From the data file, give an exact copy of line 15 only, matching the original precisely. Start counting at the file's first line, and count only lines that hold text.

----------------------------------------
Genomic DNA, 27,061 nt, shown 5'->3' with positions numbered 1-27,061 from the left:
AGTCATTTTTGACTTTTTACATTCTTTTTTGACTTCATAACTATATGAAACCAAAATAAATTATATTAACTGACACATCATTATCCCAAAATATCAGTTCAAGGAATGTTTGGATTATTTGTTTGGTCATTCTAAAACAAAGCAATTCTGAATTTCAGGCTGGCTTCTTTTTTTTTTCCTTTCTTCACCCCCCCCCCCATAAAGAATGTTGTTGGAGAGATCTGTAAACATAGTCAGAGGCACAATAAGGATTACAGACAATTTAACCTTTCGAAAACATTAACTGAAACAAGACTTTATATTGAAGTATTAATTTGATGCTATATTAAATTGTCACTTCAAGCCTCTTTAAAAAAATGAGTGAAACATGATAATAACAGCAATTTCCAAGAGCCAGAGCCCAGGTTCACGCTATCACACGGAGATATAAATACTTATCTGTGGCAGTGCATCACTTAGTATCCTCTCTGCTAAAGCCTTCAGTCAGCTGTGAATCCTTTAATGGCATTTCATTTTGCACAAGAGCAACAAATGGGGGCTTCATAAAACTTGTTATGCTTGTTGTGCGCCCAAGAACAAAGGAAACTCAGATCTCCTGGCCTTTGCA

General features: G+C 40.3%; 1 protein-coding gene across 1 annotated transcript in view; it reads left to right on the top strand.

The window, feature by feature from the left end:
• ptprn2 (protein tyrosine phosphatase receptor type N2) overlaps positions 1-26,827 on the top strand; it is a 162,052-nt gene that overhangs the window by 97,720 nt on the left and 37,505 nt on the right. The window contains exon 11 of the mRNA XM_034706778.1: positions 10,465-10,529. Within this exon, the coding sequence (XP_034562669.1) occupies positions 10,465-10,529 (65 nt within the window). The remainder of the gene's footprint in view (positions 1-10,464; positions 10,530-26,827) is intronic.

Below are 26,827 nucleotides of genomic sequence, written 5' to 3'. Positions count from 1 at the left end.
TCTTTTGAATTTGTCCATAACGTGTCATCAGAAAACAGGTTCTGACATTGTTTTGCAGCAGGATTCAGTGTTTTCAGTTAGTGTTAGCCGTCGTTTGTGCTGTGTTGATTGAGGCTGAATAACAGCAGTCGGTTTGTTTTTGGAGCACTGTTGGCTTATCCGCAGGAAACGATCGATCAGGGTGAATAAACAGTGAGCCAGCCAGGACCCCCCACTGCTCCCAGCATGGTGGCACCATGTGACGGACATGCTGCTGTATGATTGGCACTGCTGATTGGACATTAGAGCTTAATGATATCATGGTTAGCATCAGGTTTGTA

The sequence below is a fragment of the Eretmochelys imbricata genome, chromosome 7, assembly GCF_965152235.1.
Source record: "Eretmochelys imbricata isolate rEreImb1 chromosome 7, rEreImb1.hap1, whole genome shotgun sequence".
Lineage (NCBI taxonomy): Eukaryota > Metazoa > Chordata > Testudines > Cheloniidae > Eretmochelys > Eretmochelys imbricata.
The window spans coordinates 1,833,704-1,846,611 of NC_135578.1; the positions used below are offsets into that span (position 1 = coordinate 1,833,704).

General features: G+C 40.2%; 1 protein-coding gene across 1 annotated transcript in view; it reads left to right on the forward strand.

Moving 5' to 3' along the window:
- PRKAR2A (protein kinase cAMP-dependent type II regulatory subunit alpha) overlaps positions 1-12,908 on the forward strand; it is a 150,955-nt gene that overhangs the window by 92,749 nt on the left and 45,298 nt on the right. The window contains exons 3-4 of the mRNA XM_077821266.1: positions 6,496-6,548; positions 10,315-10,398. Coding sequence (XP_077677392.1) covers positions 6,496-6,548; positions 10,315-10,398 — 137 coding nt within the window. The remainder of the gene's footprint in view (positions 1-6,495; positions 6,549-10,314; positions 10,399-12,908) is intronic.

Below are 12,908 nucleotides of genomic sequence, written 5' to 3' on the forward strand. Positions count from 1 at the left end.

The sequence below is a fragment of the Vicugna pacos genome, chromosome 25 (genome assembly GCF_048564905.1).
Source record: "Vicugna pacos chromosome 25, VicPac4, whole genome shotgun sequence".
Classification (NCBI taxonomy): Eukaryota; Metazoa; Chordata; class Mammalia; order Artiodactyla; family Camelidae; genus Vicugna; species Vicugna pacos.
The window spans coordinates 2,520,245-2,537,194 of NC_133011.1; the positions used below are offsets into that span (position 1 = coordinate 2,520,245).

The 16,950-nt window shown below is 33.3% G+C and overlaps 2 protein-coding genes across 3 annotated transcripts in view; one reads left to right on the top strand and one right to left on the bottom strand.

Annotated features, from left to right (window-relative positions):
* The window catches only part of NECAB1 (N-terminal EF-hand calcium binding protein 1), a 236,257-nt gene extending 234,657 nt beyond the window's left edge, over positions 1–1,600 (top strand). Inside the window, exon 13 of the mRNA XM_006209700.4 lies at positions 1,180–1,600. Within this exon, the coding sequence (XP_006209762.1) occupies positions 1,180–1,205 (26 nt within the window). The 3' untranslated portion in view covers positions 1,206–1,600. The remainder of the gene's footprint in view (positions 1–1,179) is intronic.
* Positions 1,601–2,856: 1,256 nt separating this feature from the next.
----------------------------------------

Below are 12,908 nucleotides of genomic sequence, written 5' to 3' on the forward strand. Positions count from 1 at the left end.